Tales of Symphonia | Sword Dancer

Realistically, though, you aren’t likely to get even a majority of the titles in one playthrough of the game. If you want any hope of doing so, you’ll have to finish the game and start a New Game+. The things you can carry over are bought with Grade, which you gain or lose after every battle based on your performance. You might take your money, or an experience bonus, or the EX gems you have equipped. You most certainly will want to carry over your titles, though, so you can continue to collect them on your next playthrough. It’s addicting to play through it again with a specific goal, while choosing a different story path and experiencing each dungeon and major battle all over again. That’s why most players don’t just go through this 50-70 hour juggernaut once—they play it three, five, ten, fifteen times (I personally did my sixteenth run just for this review).

Tales of Symphonia | PartySo if you’re going to potentially fall in love and spend hundreds of hours playing Tales of Symphonia again and again, what are you going to be staring at? Well, you can get some idea from its original Japanese trailer (plus it’s just cool). It’s a cel-shaded, cinematic adventure that, frankly, views like a big anime (and a good one, considering it spawned its own OVA series). If you’re a fan of anime’s quirks, rejoice, because you’ll not only find it in the visual stylings, but also in the characters’ habits and the ways they show emotions. Icons like the classic sweatdrop come to mind.

Tales of Symphonia | Falcon's CrestIn battle, things can look a lot different. By that, I’m mostly referring to the spells, because they always have a spectacular presentation. Each one gives off a distinctive glow in a precise way, often forming elements into the shape of a weapon, for example. Physical-based characters can still have impressive techniques, but there’s nothing like the foreboding dome that signals an impending Indignation.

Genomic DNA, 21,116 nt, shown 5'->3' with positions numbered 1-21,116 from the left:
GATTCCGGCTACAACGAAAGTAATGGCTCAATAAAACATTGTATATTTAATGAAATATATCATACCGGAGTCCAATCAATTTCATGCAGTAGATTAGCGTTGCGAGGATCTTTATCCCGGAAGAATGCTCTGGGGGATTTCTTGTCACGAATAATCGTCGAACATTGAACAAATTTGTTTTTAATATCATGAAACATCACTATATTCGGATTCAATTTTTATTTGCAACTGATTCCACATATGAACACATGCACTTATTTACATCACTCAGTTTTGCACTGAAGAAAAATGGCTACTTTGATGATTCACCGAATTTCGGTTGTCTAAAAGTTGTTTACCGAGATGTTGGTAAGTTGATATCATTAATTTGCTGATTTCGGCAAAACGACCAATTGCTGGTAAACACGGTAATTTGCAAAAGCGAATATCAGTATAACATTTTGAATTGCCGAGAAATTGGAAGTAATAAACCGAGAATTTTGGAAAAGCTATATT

The music is as memorable as it is varied. Each of the playable characters has his or her own theme, which can be presented in subtly different lights for the changes of mood throughout the story. All of the cities and most of the dungeons have unique songs, although those ones don’t capture the heart nearly as much as the ones that play in certain cut scenes and battles. There are three different random battle songs throughout the game and a variety of boss themes, and of course, like in any RPG, the more amazing they are, the more rarely they come up. There are only a couple of battle themes that are unique to only one fight, but they are among the ones that shine the most. (Although Fatalize, a song that plays in some of the most fast-paced fights, remains my personal favorite.)

Tales of Symphonia | DragonThe voice acting in the game is brilliant all the way through. Besides the occasional hiccup, the cast acts out the characters’ emotions naturally, matching perfectly with the movements and facial expressions of the scene. My only complaint about the voice acting is that it’s not complete—there are many scenes, emotional ones, that could use it and can feel less powerful in their silence. I even remember one cut scene in which there’s voice acting for only a few lines in the middle, which feels especially weird.

Still, that’s just one of the very few minor problems I can think of in this game. It’s only because of the high standard that I and many others hold it to that I’ve pointed out every tiny flaw—and also because it’s such a short list. If you wanted me to give you an equally complete explanation of all the things I absolutely love about Tales of Symphonia… well, we’d be here all day. And I would most certainly end up spoiling a lot more of its wonderful storyline than I ever meant to. It’s probably better that, if you haven’t already, you check out this wonderful title for yourself… and begin your journey.

Or you can always watch me do it.

Review Score

Review copy supplied by author.

Phil Schipper
Phil N. Schipper joined the Operation Rainfall staff to review Android games, but soon fell in love with writing news articles and Games of the Past. His dream is to make a living writing sci-fi and fantasy novels, which is why he leads the Obscure Authors Alliance in his free time. Still, even in his stories, which usually involve insane people, video games are one of his strongest influences. He describes himself as "a Mr. Nice Guy with a horrible, horrible dark side."